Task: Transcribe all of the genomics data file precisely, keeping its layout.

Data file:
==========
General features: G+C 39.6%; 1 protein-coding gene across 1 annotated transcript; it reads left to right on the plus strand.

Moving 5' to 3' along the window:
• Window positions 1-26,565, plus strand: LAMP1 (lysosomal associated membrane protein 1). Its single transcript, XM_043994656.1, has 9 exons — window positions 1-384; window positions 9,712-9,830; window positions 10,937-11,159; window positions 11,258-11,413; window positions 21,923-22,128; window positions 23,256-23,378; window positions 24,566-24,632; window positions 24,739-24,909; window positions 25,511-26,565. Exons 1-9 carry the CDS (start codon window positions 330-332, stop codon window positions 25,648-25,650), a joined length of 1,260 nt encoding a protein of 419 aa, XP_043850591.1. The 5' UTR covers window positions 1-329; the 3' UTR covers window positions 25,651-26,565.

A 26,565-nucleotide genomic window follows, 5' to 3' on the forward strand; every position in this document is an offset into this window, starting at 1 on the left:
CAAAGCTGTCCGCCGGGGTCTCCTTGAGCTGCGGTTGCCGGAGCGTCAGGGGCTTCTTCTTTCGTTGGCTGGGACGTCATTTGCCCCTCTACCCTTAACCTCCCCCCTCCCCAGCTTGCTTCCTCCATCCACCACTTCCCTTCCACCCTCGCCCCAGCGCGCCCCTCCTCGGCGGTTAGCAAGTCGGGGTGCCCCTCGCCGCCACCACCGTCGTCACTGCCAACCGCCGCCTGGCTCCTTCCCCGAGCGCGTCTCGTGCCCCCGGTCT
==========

General features: G+C 39.6%; 1 protein-coding gene across 1 annotated transcript; it reads left to right on the plus strand.

Moving 5' to 3' along the window:
• Window positions 1-26,565, plus strand: LAMP1 (lysosomal associated membrane protein 1). Its single transcript, XM_043994656.1, has 9 exons — window positions 1-384; window positions 9,712-9,830; window positions 10,937-11,159; window positions 11,258-11,413; window positions 21,923-22,128; window positions 23,256-23,378; window positions 24,566-24,632; window positions 24,739-24,909; window positions 25,511-26,565. Exons 1-9 carry the CDS (start codon window positions 330-332, stop codon window positions 25,648-25,650), a joined length of 1,260 nt encoding a protein of 419 aa, XP_043850591.1. The 5' UTR covers window positions 1-329; the 3' UTR covers window positions 25,651-26,565.

A 26,565-nucleotide genomic window follows, 5' to 3' on the forward strand; every position in this document is an offset into this window, starting at 1 on the left:
CAAAGCTGTCCGCCGGGGTCTCCTTGAGCTGCGGTTGCCGGAGCGTCAGGGGCTTCTTCTTTCGTTGGCTGGGACGTCATTTGCCCCTCTACCCTTAACCTCCCCCCTCCCCAGCTTGCTTCCTCCATCCACCACTTCCCTTCCACCCTCGCCCCAGCGCGCCCCTCCTCGGCGGTTAGCAAGTCGGGGTGCCCCTCGCCGCCACCACCGTCGTCACTGCCAACCGCCGCCTGGCTCCTTCCCCGAGCGCGTCTCGTGCCCCCGGTCT